Kashi Kari: Centuries old mosaic art on verge of extinction

‘The Shah Rukne Alam shrine mosaic is the finest’.

APP October 28, 2013
Mosaic art is on the verge of extinction. PHOTO: FILE

MULTAN: In one of the most densely populated localities of Multan, stands the Sawi Mosque, depicting an exquisite piece of mosaic art called Kashi Kari. It was built by Nawab Said Khan Qureshi, a noble of the courts of Mughal emperors Shah Jahan and Aurangzeb Alamgir, in Kotla Toley Khan. The Sawi Mosque is the oldest mosque in Multan and is being renovated currently.

Kashi Kari- meaning mosaic art in Persian-is a form of decorative art that involves ceramic assortment on tiles, faience and fabric. Artists say that lack of resources is a reason the art is fading in the region.

Muhammad Riaz, an Archeology Department officer who is part of the team working on the renovation project, says that it is the second time the structure is being renovated. He says it was last repaired in 1930. Riaz said that new tiles are being used on the facade to match the original design. The original mosaic designs on the facade came from Iran, he says.

Work of art

Mehr Ghulam Muhammad, an Archaeology Department sub divisional officer, says besides Sawi Mosque, Masjid Nawab Khan, Musa Pak Shaheed Mosque in Uch Gillanian, Khuddaka Mosque and Yahya Nawab Mosque in Multan and Shahi Mosque (the eid gah) feature Kashi Kari. The earliest surviving specimen Kashi Kari work in Multan, he says, is at the mausoleum of Hazrat Bahaudddin Zakariya.

The Shah Rukne Alam, Shah Shams, Bibi Pak Daman in Dera Basti, Hafiz Jamal, Musa Pak Shaheed, Khwaja Awais Khagga and Ali Akbar shrines, too, have Kashi Kari mosaics.

Muhammad says that the Shah Rukne Alam shrine mosaic is the finest.

“The geometrical patterns, including stars, crosses, lozenges meanders, pentagons, hexagons and isometric tessellation, executed on its façade are exemplary.  Floriated patterns include shamsa, scrolls, tendril, circle and rosettes,” he says.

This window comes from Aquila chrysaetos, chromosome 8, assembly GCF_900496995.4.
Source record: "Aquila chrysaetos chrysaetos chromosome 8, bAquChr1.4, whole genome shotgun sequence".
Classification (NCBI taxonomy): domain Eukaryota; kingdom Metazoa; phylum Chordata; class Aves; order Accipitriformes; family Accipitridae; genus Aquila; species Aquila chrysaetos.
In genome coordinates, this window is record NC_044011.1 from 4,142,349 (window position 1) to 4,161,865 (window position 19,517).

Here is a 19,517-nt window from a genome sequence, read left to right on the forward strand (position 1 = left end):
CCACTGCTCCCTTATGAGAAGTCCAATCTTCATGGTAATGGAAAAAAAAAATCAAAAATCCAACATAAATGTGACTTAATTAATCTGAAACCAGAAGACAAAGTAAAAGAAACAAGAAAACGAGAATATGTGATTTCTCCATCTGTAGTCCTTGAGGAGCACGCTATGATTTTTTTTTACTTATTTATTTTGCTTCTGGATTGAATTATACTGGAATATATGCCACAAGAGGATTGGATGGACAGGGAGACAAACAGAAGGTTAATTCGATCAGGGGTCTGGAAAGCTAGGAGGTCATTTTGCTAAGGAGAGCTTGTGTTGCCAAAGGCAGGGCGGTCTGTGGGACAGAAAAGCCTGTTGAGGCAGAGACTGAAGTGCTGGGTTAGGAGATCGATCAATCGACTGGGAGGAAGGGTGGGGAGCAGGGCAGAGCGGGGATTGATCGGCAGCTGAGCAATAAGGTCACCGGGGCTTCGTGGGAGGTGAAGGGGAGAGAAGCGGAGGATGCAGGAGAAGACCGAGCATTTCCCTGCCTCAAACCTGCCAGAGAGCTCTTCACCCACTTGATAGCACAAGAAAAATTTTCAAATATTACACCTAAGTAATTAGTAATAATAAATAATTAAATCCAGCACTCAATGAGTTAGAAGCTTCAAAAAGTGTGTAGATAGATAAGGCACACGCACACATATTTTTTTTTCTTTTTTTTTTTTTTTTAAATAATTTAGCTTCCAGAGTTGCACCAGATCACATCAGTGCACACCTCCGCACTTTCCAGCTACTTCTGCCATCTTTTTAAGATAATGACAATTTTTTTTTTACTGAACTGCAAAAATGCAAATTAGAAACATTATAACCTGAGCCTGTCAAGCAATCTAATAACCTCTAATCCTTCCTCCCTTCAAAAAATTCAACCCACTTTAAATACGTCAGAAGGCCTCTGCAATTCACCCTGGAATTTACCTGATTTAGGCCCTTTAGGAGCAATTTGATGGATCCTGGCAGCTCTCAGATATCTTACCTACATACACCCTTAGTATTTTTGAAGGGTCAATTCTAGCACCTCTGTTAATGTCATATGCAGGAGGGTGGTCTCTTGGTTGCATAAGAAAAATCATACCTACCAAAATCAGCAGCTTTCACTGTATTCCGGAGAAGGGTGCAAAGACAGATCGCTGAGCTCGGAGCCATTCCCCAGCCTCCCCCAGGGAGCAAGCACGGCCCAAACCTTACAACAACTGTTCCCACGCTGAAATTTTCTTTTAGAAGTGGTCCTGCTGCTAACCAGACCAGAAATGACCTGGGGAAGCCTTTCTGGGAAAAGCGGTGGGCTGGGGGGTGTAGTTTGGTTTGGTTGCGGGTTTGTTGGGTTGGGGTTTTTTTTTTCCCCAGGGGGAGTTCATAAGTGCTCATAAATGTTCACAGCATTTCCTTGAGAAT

He regrets that Kashi Kari is not used as frequently any longer.

The making

Muhammad says copper oxide (green) and cobalt oxide (blue) are used in the making of Kashi Kari tiles.

“Cobalt oxide is very expensive. Currently it costs Rs9,000 per kilogram. A one square foot Kashi tile costs Rs600 to Rs700.”

He says just until a decade ago, these tiles were baked in wood-fire kilns. This caused 50 per cent of them to break. Now, he says, they are baked using natural gas kilns so that the losses are reduced to less than one per cent.

He says 50 mounds of tiles of various sizes can be made in one kiln. These are now famously known as Multani tiles. He says a batch of tiles takes about 15 to 20 days to produce.

The artisan

Muhammad Wajid, a kashigar, says his family has been in the business for over 300 years.

“My father, Allah Diwaya, was part of the team that worked on restoration of Hazrat Shah Ruke Alam mausoleum in 1985. He was awarded the Aga Khan Award for his work.

Two year ago, Wajid says, he and his father worked on the restoration of Hazrat Musa Pak Shaheed tomb.

Wajid has also taught Kashigari at various educational institutes in Glasgow, Scotland.

“It is a laborious and taxing job. It is costly, too. We need resources for running the business. Unfortunately, we lack finance.”

He regrets that the art is fading away, but praises the Multan Chamber of Commerce and Industry for its support.

In Pakistan, the main centres of Kashi Kari are in Multan and Lahore in Punjab, Thattha, Hala and Nasarpur in Sindh, and Mahra Sharif and Dera Ismail Khan in the Khyber Pakhtunkhwa.

Published in The Express Tribune, October 28th, 2013.


Replying to X

Comments are moderated and generally will be posted if they are on-topic and not abusive.

For more information, please see our Comments FAQ